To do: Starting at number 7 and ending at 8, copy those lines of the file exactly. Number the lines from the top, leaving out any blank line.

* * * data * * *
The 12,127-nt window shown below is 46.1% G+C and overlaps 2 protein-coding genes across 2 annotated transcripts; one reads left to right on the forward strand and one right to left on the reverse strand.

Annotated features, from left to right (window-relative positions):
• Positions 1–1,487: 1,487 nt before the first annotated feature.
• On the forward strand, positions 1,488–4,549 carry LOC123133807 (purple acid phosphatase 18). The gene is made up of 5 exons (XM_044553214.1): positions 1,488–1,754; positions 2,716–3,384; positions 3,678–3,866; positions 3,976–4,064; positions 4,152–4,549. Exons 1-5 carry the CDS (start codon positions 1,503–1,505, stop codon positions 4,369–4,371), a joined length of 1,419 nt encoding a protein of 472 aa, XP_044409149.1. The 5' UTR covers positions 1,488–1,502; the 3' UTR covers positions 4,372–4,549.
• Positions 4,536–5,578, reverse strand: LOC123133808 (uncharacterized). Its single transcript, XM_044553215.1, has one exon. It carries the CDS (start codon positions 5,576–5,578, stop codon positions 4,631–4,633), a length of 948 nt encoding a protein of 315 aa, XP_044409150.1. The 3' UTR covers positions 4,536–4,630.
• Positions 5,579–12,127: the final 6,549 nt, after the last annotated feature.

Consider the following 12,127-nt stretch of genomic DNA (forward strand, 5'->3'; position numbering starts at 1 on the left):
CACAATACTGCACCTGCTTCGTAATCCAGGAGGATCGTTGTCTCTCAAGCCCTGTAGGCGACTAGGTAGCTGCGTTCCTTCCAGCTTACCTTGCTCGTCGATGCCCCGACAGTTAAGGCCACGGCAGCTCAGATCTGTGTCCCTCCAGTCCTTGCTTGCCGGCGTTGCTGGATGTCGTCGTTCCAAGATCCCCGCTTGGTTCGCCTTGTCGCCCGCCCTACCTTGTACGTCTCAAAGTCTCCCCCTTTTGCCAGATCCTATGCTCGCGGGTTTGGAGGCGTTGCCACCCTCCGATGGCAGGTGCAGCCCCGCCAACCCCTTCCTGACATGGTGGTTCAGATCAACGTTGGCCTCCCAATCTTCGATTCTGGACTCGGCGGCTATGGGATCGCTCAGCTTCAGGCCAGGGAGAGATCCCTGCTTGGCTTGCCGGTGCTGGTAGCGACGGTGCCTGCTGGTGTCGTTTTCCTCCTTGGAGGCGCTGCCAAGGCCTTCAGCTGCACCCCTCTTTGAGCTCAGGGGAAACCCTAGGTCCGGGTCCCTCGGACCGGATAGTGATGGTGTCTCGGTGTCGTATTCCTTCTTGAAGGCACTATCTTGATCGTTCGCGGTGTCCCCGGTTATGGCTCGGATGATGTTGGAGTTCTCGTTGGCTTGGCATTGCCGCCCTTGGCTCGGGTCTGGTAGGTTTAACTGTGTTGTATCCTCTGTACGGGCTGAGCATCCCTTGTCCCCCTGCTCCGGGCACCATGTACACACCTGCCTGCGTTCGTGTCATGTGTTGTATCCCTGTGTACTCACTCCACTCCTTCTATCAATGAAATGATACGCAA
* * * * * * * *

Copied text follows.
Consider the following 12,127-nt stretch of genomic DNA (forward strand, 5'->3'; position numbering starts at 1 on the left):
CACAATACTGCACCTGCTTCGTAATCCAGGAGGATCGTTGTCTCTCAAGCCCTGTAGGCGACTAGGTAGCTGCGTTCCTTCCAGCTTACCTTGCTCGTCGATGCCCCGACAGTTAAGGCCACGGCAGCTCAGATCTGTGTCCCTCCAGTCCTTGCTTGCCGGCGTTGCTGGATGTCGTCGTTCCAAGATCCCCGCTTGGTTCGCCTTGTCGCCCGCCCTACCTTGTACGTCTCAAAGTCTCCCCCTTTTGCCAGATCCTATGCTCGCGGGTTTGGAGGCGTTGCCACCCTCCGATGGCAGGTGCAGCCCCGCCAACCCCTTCCTGACATGGTGGTTCAGATCAACGTTGGCCTCCCAATCTTCGATTCTGGACTCGGCGGCTATGGGATCGCTCAGCTTCAGGCCAGGGAGAGATCCCTGCTTGGCTTGCCGGTGCTGGTAGCGACGGTGCCTGCTGGTGTCGTTTTCCTCCTTGGAGGCGCTGCCAAGGCCTTCAGCTGCACCCCTCTTTGAGCTCAGGGGAAACCCTAGGTCCGGGTCCCTCGGACCGGATAGTGATGGTGTCTCGGTGTCGTATTCCTTCTTGAAGGCACTATCTTGATCGTTCGCGGTGTCCCCGGTTATGGCTCGGATGATGTTGGAGTTCTCGTTGGCTTGGCATTGCCGCCCTTGGCTCGGGTCTGGTAGGTTTAACTGTGTTGTATCCTCTGTACGGGCTGAGCATCCCTTGTCCCCCTGCTCCGGGCACCATGTACACACCTGCCTGCGTTCGTGTCATGTGTTGTATCCCTGTGTACTCACTCCACTCCTTCTATCAATGAAATGATACGCAA